Yeah. That’s yeah, that’s fascinating. So I mean, you touched on it a little bit. The ACP of epidemiologists you know, if they’re trying to track something like an outbreak of COVID-19, they’re they’re trying to talk to everybody that person that suspect is or has been infected or you know, confirmed infection that everyone they’ve kind of interacted with or places they’ve been kind of going out and trying to try to map out these clusters.

Sarah Martin

Mm Hmm

Ben Kittelson

Vey cool. Interesting.

Sarah Martin

Yeah, a lot of it is just like mapping network. So you know, that’s going to be umm foodborne illness was definitely my favorite class. Not because it’s something I did later because, like, it’s so in the trenches, you know, and I’m just fascinated by it. I’m often at dinner parties, because I normally have to tell, people always think they got food poisoning at a restaurant. So then I ask them, like, how many hours ago did you eat there? And it turns out, nine times out of 10 they poisoned themselves. [Laughter] Like yeah, like, restaurants are way cleaner than your own kitchen. Like stop thinking you had bad shrimp. Like you didn’t like clean.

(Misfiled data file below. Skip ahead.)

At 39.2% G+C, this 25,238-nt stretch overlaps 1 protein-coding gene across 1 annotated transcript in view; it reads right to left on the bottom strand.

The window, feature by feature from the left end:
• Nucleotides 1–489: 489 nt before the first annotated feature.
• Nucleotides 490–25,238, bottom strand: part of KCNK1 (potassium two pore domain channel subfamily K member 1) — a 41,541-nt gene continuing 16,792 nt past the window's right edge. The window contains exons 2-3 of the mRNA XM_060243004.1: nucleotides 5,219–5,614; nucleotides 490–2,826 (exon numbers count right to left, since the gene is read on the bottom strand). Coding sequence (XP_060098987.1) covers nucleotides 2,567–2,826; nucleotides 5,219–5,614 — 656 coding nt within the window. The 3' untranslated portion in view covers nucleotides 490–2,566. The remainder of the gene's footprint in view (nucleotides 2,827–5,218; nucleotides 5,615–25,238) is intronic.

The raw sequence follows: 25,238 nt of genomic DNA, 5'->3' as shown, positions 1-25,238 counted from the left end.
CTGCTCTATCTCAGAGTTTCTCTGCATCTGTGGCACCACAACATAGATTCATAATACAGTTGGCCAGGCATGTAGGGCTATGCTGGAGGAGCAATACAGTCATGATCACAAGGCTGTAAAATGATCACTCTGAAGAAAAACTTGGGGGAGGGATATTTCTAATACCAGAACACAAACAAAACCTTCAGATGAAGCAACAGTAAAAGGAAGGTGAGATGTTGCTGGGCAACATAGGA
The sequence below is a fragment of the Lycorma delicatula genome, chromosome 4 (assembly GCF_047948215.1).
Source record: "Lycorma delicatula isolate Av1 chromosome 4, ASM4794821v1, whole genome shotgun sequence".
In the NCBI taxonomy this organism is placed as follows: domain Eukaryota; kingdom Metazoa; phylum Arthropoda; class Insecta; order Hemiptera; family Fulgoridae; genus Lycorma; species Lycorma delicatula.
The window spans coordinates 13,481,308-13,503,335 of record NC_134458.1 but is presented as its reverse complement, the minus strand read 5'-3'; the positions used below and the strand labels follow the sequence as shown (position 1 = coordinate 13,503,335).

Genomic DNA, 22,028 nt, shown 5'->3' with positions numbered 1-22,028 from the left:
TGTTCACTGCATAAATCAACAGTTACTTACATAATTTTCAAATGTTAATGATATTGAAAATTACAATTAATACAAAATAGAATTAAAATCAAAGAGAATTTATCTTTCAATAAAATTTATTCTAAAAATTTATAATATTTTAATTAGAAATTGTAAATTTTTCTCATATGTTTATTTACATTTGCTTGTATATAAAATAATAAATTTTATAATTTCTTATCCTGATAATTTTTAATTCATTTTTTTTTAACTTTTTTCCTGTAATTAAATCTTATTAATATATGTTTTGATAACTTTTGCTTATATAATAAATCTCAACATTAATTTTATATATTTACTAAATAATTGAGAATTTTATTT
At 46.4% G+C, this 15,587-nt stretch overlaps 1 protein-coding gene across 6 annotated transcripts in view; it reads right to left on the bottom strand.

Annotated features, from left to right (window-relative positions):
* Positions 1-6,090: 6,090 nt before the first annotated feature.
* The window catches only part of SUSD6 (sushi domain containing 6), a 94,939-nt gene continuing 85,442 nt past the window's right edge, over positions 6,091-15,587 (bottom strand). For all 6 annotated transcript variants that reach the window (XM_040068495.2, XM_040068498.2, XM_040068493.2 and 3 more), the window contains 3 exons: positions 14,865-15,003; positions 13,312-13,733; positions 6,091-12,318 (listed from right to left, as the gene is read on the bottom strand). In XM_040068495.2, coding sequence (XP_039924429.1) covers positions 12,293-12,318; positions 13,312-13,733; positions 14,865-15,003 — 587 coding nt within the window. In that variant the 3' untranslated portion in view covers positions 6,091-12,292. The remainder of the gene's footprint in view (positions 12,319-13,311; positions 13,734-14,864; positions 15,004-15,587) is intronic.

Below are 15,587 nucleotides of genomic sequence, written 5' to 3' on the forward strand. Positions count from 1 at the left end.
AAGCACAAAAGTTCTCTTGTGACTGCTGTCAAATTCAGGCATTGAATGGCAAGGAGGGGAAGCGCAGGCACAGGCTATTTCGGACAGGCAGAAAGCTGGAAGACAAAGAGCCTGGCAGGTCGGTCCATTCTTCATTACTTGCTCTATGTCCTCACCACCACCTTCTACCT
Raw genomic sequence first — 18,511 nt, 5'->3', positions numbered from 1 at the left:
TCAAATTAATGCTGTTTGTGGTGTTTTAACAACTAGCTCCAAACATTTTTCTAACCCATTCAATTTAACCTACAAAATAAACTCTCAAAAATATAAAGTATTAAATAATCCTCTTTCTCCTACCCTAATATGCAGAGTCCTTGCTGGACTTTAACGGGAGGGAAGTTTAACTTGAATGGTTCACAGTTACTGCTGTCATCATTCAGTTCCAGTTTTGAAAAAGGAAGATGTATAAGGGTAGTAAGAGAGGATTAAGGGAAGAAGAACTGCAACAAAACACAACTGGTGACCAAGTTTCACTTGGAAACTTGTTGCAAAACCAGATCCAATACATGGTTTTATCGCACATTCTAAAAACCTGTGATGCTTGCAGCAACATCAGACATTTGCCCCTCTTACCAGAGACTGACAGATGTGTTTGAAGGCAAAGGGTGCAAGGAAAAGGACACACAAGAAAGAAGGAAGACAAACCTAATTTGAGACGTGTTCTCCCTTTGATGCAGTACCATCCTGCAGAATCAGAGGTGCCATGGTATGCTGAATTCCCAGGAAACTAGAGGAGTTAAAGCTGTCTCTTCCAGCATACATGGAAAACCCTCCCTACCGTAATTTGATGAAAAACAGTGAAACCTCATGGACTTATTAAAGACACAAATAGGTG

Ben Kittelson

There’s probably a dirty cutting board or something.

Sarah Martin

Yeah, for sure. It was probably your kale. Honestly, it’s like your leafy vegetables, organic leafy vegetables might have had a little bit of like, fertilizer in or like natural stuff in there. So yeah, so that’s super fun. So like debunk those those myths. And that’s like what that that class way back when I’m still paying off I guess.

Ben Kittelson

It’s really fun at parties then. [Laughter]

Sarah Martin

Yeah, yeah.

Ben Kittelson

So is there anything else kind of, you know, with the public health kind of rolling this or local government rolling this that, you know, folks should know about or thinking about as you know, we deal with with COVID-19? Anything that we kind of haven’t talked about already that, you know, involves the public health department or kind of local government during a situation like this?

Sarah Martin